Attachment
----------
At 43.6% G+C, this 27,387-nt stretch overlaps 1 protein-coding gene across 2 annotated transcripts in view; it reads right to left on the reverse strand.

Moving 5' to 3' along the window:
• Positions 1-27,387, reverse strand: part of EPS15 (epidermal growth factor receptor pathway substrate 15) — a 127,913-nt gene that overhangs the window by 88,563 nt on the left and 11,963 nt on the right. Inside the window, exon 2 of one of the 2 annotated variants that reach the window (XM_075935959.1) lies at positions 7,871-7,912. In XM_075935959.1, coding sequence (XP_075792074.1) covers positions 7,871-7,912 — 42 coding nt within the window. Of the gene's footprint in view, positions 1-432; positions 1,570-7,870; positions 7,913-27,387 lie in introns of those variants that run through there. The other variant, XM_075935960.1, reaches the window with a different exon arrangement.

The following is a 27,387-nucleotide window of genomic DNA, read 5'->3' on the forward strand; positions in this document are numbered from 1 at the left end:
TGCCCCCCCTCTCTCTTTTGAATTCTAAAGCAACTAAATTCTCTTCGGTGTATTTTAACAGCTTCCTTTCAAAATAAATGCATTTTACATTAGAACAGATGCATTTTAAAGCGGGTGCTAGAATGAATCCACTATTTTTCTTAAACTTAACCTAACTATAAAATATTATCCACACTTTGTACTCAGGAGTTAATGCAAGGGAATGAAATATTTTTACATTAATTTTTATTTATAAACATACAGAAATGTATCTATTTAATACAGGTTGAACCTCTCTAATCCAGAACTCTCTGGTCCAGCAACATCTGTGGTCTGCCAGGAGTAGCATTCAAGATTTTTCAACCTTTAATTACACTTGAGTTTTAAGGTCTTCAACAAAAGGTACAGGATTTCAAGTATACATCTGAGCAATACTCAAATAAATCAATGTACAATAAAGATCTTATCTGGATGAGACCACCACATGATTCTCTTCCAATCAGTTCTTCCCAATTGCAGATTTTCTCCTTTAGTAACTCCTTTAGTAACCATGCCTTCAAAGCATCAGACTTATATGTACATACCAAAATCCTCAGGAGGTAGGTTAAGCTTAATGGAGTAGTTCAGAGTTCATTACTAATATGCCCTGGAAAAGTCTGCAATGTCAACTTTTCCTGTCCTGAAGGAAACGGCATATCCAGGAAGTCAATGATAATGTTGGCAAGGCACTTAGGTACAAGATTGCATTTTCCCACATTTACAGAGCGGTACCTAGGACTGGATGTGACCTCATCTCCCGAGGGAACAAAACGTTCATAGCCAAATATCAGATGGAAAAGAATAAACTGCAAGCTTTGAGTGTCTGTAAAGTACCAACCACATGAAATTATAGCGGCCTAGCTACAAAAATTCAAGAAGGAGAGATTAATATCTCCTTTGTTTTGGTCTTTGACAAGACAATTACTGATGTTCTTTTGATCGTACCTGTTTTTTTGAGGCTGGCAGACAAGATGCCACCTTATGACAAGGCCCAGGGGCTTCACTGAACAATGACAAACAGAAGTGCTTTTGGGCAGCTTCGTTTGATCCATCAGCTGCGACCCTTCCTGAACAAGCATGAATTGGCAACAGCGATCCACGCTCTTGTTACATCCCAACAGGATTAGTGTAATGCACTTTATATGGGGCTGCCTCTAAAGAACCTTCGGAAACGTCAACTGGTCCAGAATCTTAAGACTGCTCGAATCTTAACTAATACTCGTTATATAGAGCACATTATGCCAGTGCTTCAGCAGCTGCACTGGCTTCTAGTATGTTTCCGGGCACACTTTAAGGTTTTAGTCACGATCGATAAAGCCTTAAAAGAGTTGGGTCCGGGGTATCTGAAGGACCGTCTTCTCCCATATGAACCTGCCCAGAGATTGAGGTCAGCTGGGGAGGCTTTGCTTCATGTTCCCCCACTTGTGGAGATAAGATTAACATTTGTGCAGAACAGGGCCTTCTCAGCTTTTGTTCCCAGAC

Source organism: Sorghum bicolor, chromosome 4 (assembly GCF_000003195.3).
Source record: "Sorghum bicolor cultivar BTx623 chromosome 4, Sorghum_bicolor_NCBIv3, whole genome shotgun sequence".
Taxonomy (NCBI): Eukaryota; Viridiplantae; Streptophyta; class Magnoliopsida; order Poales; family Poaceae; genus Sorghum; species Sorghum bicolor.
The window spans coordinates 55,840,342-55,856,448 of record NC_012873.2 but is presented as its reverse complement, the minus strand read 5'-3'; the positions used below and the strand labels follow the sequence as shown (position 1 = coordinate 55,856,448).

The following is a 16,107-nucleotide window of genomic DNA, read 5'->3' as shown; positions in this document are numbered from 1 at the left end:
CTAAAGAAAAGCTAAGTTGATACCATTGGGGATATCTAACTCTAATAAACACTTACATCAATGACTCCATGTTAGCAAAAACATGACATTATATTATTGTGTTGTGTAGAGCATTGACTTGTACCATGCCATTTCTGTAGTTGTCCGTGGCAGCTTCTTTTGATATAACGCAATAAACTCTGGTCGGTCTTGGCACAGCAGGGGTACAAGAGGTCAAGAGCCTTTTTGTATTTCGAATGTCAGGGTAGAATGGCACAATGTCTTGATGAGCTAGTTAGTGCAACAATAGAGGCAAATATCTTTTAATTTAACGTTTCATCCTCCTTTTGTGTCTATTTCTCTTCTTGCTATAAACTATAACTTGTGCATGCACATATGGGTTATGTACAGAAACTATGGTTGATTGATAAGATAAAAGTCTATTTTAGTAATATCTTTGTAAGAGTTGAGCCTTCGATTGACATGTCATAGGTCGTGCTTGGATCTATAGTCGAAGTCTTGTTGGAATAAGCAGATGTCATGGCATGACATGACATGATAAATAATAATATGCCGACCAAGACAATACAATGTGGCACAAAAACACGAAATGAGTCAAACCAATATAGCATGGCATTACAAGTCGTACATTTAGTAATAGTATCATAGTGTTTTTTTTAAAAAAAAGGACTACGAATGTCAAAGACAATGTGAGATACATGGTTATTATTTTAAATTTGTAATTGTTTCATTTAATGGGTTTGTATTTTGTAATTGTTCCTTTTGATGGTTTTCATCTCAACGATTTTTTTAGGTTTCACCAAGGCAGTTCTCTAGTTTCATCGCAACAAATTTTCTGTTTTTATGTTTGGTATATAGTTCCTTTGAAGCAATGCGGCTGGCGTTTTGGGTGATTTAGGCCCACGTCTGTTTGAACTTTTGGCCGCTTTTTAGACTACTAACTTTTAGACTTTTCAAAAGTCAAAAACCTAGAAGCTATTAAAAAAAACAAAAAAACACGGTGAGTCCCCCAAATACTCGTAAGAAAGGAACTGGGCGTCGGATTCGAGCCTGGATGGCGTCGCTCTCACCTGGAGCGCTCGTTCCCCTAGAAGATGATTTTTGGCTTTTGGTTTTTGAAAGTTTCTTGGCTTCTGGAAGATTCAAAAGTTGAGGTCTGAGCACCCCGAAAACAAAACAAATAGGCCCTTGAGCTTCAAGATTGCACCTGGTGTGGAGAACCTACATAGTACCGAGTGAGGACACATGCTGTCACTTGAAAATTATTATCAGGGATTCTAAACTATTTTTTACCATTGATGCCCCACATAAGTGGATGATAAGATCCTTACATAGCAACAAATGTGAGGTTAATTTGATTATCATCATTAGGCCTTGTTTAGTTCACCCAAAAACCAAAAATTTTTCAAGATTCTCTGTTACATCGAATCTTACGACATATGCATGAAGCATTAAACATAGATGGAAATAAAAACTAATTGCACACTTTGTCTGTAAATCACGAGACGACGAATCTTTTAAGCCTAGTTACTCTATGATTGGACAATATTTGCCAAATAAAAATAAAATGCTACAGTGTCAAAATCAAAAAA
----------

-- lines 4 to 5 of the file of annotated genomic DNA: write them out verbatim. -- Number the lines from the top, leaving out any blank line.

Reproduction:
The following is a 27,387-nucleotide window of genomic DNA, read 5'->3' on the forward strand; positions in this document are numbered from 1 at the left end:
TGCCCCCCCTCTCTCTTTTGAATTCTAAAGCAACTAAATTCTCTTCGGTGTATTTTAACAGCTTCCTTTCAAAATAAATGCATTTTACATTAGAACAGATGCATTTTAAAGCGGGTGCTAGAATGAATCCACTATTTTTCTTAAACTTAACCTAACTATAAAATATTATCCACACTTTGTACTCAGGAGTTAATGCAAGGGAATGAAATATTTTTACATTAATTTTTATTTATAAACATACAGAAATGTATCTATTTAATACAGGTTGAACCTCTCTAATCCAGAACTCTCTGGTCCAGCAACATCTGTGGTCTGCCAGGAGTAGCATTCAAGATTTTTCAACCTTTAATTACACTTGAGTTTTAAGGTCTTCAACAAAAGGTACAGGATTTCAAGTATACATCTGAGCAATACTCAAATAAATCAATGTACAATAAAGATCTTATCTGGATGAGACCACCACATGATTCTCTTCCAATCAGTTCTTCCCAATTGCAGATTTTCTCCTTTAGTAACTCCTTTAGTAACCATGCCTTCAAAGCATCAGACTTATATGTACATACCAAAATCCTCAGGAGGTAGGTTAAGCTTAATGGAGTAGTTCAGAGTTCATTACTAATATGCCCTGGAAAAGTCTGCAATGTCAACTTTTCCTGTCCTGAAGGAAACGGCATATCCAGGAAGTCAATGATAATGTTGGCAAGGCACTTAGGTACAAGATTGCATTTTCCCACATTTACAGAGCGGTACCTAGGACTGGATGTGACCTCATCTCCCGAGGGAACAAAACGTTCATAGCCAAATATCAGATGGAAAAGAATAAACTGCAAGCTTTGAGTGTCTGTAAAGTACCAACCACATGAAATTATAGCGGCCTAGCTACAAAAATTCAAGAAGGAGAGATTAATATCTCCTTTGTTTTGGTCTTTGACAAGACAATTACTGATGTTCTTTTGATCGTACCTGTTTTTTTGAGGCTGGCAGACAAGATGCCACCTTATGACAAGGCCCAGGGGCTTCACTGAACAATGACAAACAGAAGTGCTTTTGGGCAGCTTCGTTTGATCCATCAGCTGCGACCCTTCCTGAACAAGCATGAATTGGCAACAGCGATCCACGCTCTTGTTACATCCCAACAGGATTAGTGTAATGCACTTTATATGGGGCTGCCTCTAAAGAACCTTCGGAAACGTCAACTGGTCCAGAATCTTAAGACTGCTCGAATCTTAACTAATACTCGTTATATAGAGCACATTATGCCAGTGCTTCAGCAGCTGCACTGGCTTCTAGTATGTTTCCGGGCACACTTTAAGGTTTTAGTCACGATCGATAAAGCCTTAAAAGAGTTGGGTCCGGGGTATCTGAAGGACCGTCTTCTCCCATATGAACCTGCCCAGAGATTGAGGTCAGCTGGGGAGGCTTTGCTTCATGTTCCCCCACTTGTGGAGATAAGATTAACATTTGTGCAGAACAGGGCCTTCTCAGCTTTTGTTCCCAGAC